Saturday, November 22, 2014

Gnome goodies: How to set gnome-screenshot default saved directory. How to add network speed applet on gnome panel.

This is another gnome3 applet howto blog. The reason pretty much stated in the previous blog. Read it here. So today, we will configured two more applets.

How to set gnome-screenshot default saved directory

When you pressed the 'Print Screen' button on your keyboard, you start to wondering where has the screenshot saved to by gnome-screenshot. The configuration in in dconf-editor no longer seem to take effect. See the screenshot below. No matter what value you configured, the value just won't take effect if you print screen.


Apparently there is a change in gnome3. Let's see the keyboard shortcuts in gnome-control-center. See screenshot below, apparently all screen shots are saved to Pictures. You can change the shortcut here but can you change where it saved to?


To do that, you need to change the value in a configuration file in $HOME/.config/user-dirs.dirs . Hence, XDG_PICTURES_DIR="$HOME/Pictures" always point to user home directory and a folder called Pictures. You can change the value in this configuration file or you can change using xdg-user-dirs-update command. I choose the latter.
user@localhost:~$ xdg-user-dirs-update --set PICTURES "$HOME/myScreenShot"

Logout and login again to the gnome environment. Now when you print screen, the screenshot will saved to $HOME/myScreenShot. :-)


How to add network speed applet on gnome panel.

For some reason, there is no network applet for gnome3 in debian repository. Not sure what was the reason but hey, we are not going to pursue the why and why not. Rather, I find an alternative gnome3 network applet from ubuntu. There are some network applets and I will list them down unfortunately not all of them work. At least not at the time this blog is written. But I suggest you revisit this network applet, someone nice out there might put efforts to include it into debian repository.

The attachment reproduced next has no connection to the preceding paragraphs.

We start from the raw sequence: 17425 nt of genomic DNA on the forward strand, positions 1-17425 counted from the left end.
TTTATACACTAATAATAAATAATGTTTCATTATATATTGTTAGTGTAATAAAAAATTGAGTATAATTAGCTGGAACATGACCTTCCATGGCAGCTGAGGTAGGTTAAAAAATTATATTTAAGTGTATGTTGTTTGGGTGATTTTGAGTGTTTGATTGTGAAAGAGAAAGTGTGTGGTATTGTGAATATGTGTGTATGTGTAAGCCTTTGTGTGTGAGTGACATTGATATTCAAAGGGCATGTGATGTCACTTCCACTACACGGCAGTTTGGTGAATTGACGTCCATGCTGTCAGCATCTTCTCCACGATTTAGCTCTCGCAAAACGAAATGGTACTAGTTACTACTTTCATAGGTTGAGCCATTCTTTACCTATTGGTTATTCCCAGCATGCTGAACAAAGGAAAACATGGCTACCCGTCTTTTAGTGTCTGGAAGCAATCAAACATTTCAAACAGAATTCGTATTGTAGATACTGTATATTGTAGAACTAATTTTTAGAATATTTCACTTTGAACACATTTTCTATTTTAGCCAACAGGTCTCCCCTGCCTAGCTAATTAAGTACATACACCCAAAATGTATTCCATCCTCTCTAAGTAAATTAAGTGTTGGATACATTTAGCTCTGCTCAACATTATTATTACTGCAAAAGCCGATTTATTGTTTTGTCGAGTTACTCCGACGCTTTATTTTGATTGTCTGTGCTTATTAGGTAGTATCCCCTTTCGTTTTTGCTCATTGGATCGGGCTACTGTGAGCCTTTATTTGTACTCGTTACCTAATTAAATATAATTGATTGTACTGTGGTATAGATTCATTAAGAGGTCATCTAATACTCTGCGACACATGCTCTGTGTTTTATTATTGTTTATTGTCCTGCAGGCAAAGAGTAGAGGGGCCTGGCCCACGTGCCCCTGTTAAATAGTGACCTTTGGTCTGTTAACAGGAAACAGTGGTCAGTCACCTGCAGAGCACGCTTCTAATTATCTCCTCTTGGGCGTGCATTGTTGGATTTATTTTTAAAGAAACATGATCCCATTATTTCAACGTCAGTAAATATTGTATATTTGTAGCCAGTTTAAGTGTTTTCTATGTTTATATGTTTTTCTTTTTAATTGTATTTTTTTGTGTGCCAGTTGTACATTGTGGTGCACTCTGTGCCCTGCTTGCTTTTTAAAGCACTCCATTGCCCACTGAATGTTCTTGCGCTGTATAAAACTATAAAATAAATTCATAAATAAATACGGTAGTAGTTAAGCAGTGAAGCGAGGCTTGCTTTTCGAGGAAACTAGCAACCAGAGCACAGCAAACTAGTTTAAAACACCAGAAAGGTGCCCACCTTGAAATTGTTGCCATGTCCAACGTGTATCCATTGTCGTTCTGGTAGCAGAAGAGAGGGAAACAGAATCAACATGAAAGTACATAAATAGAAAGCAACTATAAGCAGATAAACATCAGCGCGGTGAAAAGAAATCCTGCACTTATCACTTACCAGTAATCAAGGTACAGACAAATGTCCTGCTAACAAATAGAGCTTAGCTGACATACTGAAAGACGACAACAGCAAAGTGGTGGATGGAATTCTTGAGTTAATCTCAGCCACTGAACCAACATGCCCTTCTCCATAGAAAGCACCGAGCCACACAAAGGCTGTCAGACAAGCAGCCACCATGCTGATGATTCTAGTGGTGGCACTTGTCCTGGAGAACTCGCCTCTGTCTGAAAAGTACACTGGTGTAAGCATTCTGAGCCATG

As you can read, there are many network applets listed above and it could be at this point of time, someone else written one for debian too. So choose whichever one suit you best but today, we are going to install the package indicator-multiload from ubuntu repository.

So get the package from the repository and install. You can visit this link. Pick the latest version and at this time of writing, I'm using version 0.5-0~131~31~25~ubuntu14.10.1. To install, run the command $ sudo dpkg -i indicator-multiload_0.5-0~131~31~25~ubuntu14.10.1_amd64.deb . If there is any unsatisfying dependency, you can apt-get install the dependency. My system does not have libappindicator3-1 installed, so I installed using command $ sudo apt-get install libappindicator3-1 . Repeat the same steps for any library that is required by indicator-multiload.

Then launch dconf-editor and go to the entry de->mh21->indicator-multiload->general . If the property autostart is not check, then check it. See screenshot below.


It's such a pity, this applet is not showing on the top gnome panel. Rather, it is hidden under message tray. You can bring up the message tray by pointing mouse cursor on bottom right and click or using keyboard shortcut key super+m. See screenshot below, it show statistics of cpu, mem, net (the one we want in this howto), swap, load and disk.


There is a nice gnome extension known as TopIcons where it will place legacy tray icons on top panel. Unfortunately, it does not work for me. I have download the master version at of this writing, according to description, it mentioned it support gnome version 3.14. I extracted the zip to /usr/share/gnome-shell/extensions/topicons-master. User logout and login, reboot unfortunately it does not work. If you know how to get it to work, please leave a comment below.

Thank you and that's it. Happy gnome-ing. :)

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